Civilization’s Chain of Command

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The history of hierarchy is a key to understanding civilization’s past and future. For most of human history, our ancestral hierarchies were composed of a small number of geographically and genetically proximate individuals. Nature, habit and tradition predetermined behavior when it came to who was in charge.

Parents were and remain civilization’s most important leaders. Newborns learn to take directions early on. They depend upon adults for survival. Infant dependence is inevitable. Patterns of hierarchy are deeply imprinted by the end of childhood.

Military personnel are ranked in a leadership hierarchy called the chain of command. Soldiers enter service with an internalized chain of command connecting them to home ties and prewar relationships. Then they learn to follow orders.

Battles are dispersed situations. Soldiers in combat are the center of their own battlefield. They serve with others, yet remain alone. Each soldier strives to come to terms with their own situation.  Many feel isolated.

The complex hierarchies people experience today change rapidly and repeatedly in a lifetime. In some ways, living in the modern world resembles the experience of people serving in war. We serve with others, yet remain alone. Many people feel isolated.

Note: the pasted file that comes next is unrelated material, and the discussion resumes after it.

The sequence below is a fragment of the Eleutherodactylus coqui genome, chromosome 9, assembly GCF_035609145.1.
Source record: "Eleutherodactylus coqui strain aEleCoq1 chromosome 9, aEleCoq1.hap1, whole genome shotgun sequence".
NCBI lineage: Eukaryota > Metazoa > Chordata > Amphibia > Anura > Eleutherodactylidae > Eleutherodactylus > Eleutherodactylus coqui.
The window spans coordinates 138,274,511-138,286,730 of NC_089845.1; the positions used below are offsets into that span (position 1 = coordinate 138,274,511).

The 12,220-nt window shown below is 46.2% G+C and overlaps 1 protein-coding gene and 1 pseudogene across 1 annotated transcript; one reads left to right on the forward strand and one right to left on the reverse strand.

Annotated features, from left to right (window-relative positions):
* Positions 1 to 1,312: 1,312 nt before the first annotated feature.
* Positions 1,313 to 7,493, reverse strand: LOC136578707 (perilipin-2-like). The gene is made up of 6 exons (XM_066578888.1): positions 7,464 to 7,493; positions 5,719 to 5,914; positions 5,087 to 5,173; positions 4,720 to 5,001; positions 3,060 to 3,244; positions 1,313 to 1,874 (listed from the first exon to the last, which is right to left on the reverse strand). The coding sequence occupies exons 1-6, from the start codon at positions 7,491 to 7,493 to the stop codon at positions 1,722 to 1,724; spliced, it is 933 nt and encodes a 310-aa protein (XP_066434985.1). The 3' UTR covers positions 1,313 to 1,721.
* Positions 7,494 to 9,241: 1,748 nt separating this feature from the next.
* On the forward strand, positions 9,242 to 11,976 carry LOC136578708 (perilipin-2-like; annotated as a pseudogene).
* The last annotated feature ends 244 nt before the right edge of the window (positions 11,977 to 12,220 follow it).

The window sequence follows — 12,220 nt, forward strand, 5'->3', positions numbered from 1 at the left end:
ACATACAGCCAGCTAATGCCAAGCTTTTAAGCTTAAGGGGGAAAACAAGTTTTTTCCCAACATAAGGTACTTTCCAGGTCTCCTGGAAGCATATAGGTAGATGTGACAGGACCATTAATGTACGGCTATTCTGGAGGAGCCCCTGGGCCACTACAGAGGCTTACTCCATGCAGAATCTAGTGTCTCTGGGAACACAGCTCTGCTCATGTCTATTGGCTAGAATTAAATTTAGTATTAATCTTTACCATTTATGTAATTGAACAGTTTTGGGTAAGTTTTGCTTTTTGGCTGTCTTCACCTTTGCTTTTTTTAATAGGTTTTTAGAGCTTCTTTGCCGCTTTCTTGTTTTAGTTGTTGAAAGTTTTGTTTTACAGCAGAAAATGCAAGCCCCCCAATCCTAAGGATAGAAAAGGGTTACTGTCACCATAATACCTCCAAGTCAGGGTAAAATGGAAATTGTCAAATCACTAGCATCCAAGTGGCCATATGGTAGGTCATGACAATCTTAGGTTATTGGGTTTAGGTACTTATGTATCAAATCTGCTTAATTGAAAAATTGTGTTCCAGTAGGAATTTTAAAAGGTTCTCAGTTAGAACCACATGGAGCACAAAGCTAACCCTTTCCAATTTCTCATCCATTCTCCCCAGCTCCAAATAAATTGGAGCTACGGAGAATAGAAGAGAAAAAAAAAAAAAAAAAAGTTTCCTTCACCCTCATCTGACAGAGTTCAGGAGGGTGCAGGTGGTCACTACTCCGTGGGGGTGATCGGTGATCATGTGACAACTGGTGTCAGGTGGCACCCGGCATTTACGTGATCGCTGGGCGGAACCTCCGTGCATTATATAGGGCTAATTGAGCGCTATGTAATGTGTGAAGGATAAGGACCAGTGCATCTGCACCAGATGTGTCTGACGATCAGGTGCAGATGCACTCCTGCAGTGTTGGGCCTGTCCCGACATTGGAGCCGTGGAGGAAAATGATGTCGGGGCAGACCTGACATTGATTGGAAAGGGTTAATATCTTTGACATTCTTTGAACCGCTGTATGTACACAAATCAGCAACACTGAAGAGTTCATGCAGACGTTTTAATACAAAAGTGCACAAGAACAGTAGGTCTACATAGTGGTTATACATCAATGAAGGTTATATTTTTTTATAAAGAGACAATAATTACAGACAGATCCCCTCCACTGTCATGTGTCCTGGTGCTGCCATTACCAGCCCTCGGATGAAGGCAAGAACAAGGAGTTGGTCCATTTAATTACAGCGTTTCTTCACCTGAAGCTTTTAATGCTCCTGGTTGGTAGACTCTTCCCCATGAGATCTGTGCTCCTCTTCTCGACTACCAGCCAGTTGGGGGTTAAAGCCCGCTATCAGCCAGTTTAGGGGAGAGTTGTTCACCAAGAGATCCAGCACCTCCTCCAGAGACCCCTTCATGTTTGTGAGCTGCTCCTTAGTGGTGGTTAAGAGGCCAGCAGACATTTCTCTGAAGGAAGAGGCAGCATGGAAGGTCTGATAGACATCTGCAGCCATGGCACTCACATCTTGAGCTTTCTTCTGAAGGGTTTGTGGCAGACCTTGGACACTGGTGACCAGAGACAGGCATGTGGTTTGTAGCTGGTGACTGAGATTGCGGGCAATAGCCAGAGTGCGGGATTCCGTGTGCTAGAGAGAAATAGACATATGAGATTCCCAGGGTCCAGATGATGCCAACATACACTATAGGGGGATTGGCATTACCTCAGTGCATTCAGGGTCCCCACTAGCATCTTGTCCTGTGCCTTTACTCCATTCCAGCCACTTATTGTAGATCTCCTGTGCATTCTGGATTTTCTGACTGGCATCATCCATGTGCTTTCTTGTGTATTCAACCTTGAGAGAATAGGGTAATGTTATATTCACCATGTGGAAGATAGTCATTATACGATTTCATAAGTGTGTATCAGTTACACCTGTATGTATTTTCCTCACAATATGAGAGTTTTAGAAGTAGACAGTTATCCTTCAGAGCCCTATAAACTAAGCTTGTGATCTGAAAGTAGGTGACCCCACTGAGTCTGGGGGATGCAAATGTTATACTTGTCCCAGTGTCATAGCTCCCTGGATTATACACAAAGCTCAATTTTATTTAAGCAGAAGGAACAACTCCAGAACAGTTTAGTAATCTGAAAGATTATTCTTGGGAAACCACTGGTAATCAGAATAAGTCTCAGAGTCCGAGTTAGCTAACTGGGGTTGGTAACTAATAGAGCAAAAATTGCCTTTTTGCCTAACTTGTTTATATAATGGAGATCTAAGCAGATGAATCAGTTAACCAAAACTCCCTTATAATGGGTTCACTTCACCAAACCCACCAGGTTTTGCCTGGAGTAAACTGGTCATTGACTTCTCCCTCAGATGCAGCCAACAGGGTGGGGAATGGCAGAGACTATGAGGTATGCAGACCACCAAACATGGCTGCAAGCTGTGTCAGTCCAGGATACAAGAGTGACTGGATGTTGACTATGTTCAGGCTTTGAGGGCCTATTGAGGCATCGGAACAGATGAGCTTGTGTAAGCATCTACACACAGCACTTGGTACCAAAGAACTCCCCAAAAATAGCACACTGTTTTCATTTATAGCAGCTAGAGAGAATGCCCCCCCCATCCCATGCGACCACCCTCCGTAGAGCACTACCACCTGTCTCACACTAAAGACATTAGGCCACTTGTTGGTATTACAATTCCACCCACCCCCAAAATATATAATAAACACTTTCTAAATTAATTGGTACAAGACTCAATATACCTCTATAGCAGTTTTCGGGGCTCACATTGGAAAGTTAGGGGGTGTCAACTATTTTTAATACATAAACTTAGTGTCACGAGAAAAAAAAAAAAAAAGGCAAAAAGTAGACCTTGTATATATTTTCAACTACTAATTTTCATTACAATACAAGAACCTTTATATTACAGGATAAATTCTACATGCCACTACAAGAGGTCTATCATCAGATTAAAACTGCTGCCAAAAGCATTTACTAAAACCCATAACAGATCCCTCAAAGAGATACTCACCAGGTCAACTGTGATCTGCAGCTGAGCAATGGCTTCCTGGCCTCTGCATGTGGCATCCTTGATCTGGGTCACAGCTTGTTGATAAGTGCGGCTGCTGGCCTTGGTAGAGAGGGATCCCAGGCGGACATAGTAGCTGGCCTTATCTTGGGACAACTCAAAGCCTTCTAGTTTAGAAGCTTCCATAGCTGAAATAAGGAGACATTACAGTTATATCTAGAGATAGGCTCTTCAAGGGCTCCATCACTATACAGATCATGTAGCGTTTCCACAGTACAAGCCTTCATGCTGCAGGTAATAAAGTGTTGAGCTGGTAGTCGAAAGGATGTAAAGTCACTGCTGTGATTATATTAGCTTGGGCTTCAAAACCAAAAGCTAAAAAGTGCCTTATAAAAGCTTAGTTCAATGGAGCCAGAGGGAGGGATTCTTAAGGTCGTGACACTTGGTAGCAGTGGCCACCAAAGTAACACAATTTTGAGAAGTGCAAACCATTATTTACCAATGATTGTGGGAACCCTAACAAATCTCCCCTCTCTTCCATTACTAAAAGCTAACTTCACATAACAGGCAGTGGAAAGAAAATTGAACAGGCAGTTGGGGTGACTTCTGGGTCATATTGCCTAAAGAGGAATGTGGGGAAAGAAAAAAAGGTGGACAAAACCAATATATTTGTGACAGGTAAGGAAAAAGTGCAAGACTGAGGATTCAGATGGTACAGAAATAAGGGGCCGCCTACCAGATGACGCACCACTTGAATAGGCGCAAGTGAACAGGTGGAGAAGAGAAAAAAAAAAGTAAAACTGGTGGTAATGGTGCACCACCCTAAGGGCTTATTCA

Leadership by men on white horses doesn’t change the fact that in peace and war, managers often have little control over the direction of events. Military leadership strives to reinforce the idea that the morale and personal commitment of common soldiers influences the outcome. Personal initiative is important in surviving chaotic circumstances.

Beginning in 1776, American revolutionaries (people of the left at that time to be sure) seized leadership from the nobility. Leadership authority was eventually expanded to include the middle and lower along with upper classes. An entire people joined the aristocrats in the chain of command.

Rigidly hierarchical mandates have been replaced by voluntary decision making. America’s answer to the question of hierarchy and leadership is revolutionary to the extent that significant management responsibilities are constitutionally assigned to every citizen. Democracy is healthiest where the people defend and exercise their personal right to lead constructively.

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In the hierarchy called American democracy, we’re all in charge.

More people need to act like it!

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